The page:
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Finish line in sight

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With mayoral race close, turnout is everything

By Tim Hadac

With polls predicting an extremely close mayoral runoff on Tuesday, April 4, both Paul Vallas and Brandon Johnson had their campaigns in high gear this week, rolling out final endorsements and exhorting voters to cast ballots.

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Captions: Cook County Commissioner Brandon Johnson (D-1st) is all smiles as he is surrounded by supporters in Brighton Park last week. Johnson has pledged to rebuild the “black-brown” coalition forged by Mayor Harold Washington in the 1980s. –Supplied photo

For the first time in his campaign, Johnson beat the bushes on the Southwest Side, making a couple of stops last week in the north end of Brighton Park.

Vallas also hit the area, speaking to nearly 300 supporters at Red Barrel Restaurant just west of Brighton Park, in Archer Heights.

Several polls showed both candidates within about two percentage points of each other, with about 10% still claiming to be undecided.

“It’s going to come down to who does a better job of getting people to vote,” said Chicago Lawn resident Maurice “Mo” Williams, a longtime political observer and onetime aldermanic candidate. “I know Johnson has his base fired up, but I have not seen that same kind of fervor among Vallas supporters.”

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Paul Vallas stands with supporters 23rd Ward Ald. Silvana Tabares (red blazer) and Carlos, Socorro and Luis Vasquez, owners of Red Barrel Restaurant in Archer Heights. –Supplied photo

That’s a concern, agreed Garfield Ridge resident Al Cacciottolo, a longtime neighborhood crime fighter and political activist.

“Turnout is always extremely important,” he said. “It can be the difference between victory and defeat. But to get turnout, you have to get people fired up to make sure they get out and vote. Hopefully, people in Clearing and Garfield Ridge—like people across this city—are so fed up with crime, so fed up with being taxed out of their homes, that they get out and vote, if not now via early voting, then on Election Day.”

Final endorsements

Earlier this week, the Greater Southwest News-Herald learned that 13th Ward Ald. Marty Quinn will break his silence and signal his support of Vallas, while at the same time announcing that Vallas has pledged to create a new police district in the Midway area—out of the existing Chicago Lawn (8th) District.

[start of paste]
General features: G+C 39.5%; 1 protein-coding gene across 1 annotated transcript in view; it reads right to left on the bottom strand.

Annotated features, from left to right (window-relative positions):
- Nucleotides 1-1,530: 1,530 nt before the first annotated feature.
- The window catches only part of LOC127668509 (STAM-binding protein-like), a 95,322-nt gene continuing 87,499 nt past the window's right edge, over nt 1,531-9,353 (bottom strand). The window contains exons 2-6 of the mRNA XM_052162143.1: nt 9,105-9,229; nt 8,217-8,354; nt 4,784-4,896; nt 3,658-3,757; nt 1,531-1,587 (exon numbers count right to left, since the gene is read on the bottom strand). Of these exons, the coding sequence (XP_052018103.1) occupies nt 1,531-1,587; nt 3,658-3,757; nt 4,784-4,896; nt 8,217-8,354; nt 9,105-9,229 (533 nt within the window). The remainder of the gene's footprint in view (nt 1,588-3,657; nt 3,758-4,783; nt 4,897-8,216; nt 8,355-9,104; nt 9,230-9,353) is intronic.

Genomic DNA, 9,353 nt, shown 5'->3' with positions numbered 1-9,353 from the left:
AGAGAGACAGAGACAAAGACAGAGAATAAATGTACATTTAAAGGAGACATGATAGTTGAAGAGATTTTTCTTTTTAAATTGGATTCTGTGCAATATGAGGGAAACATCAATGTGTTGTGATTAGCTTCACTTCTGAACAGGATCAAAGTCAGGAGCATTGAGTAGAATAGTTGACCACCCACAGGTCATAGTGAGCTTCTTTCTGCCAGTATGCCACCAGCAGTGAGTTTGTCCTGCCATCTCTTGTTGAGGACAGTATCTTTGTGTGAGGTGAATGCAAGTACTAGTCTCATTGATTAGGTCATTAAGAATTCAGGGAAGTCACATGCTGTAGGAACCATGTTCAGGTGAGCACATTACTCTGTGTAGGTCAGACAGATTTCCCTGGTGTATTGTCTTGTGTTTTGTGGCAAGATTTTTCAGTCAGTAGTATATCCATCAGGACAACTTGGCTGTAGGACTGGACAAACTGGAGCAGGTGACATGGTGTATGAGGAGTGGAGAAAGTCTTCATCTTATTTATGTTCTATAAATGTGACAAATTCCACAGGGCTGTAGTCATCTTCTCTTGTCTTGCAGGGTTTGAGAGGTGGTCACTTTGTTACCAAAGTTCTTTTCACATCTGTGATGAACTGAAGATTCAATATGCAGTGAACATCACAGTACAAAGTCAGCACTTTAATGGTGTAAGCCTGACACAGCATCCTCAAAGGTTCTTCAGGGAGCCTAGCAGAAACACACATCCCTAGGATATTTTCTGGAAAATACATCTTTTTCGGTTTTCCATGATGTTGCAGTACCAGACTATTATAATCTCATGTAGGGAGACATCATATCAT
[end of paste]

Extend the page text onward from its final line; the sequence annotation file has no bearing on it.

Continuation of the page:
A new district has been a major goal of Quinn, whose precinct captains have gathered 6,000 signatures to show support.

Quinn going all-in for Vallas could mean a significantly higher turnout in the ward—and presumably, at least several hundred additional votes, if not more, in a race where every vote should count.

As of Monday, Vallas had not yet announced the endorsement, leaving some to speculate that he may not. With Quinn’s political mentor, former longtime Illinois House Speaker Michael J. Madigan, under federal indictment on corruption charges, it’s possible Johnson could use the endorsement against Vallas—in the same way that in the 2019 mayoral runoff, candidate Lori Lightfoot used indicted 14th Ward Ald. Edward M. Burke against her opponent, Cook County Board President Toni Preckwinkle.

Another Southwest Side alderman voicing support for Vallas was Derrick G. Curtis (18th).

Saying he was on a phone call with a constituent wondering why the alderman had not endorsed Johnson, Curtis recalled responding, “Listen, with all the crime we have going on all across this city—if we defund the police—who you gonna call, the Ghostbusters?

“And after you get this $800 million tax increase that Brandon Johnson is proposing,” Curtis continued, “the first person you’re going to call is me. You’ll blame me.”

Curtis added that he doesn’t want “this [mayoral campaign] to be a racial fight, because it’s not. It’s about who’s the best person for the job. Paul has the vision and the experience to move Chicago forward.”

Ald. David Moore (17th) did talk about race. He said one reason he supports Vallas is the former Chicago Public Schools CEO has proven over the years—in word and deed—that he is committed to racial fairness in hiring, housing and economic development.

Another Southwest Side politician taking sides with Vallas was State Rep. Angelica “Angie” Guerrero-Cuellar (D-22nd).

“The families I represent in Springfield are worried,” she said. “They want a mayor who will guarantee that their kids have a great education in a great school and feel safe in their own neighborhoods. When he led CPS, Paul Vallas built new schools, kept them open on nights and weekends, and test scores went up. As mayor, he will make our safety his top priority.”

Election day is Tuesday, April 4, but early voting is well underway in each ward, as well as at the Chicago Board of Elections’ “Supersite” (191 N. Clark).

Early-voting hours are 9 a.m. to 6 p.m. weekdays, 9 a.m. to 5 p.m. Saturdays and 10 a.m. to 4 p.m. Sundays. Polls will be open 6 a.m. to 7 p.m. Tuesday, April 4.

Early-voting sites in Southwest Side wards include the McKinley Park Branch Library, 1915 W. 35th St.; Clearing Branch Library, 6423 W. 63rd Place; Archer Heights Branch Library, 5055 S. Archer; Gage Park, 2411 W. 55th St.; Lindblom Park, 6054 S. Damen; Thurgood Marshall Branch Library, 7506 S. Racine; Wrightwood-Ashburn Branch Library, 8530 S. Kedzie; Toman Branch Library, 2708 S. Pulaski; and Ward Hall, 5157 S. McVicker.

Those voting may vote at any early-voting site in the city. For a complete list of sites or to find your election day polling place, visit chicagoelections.gov.

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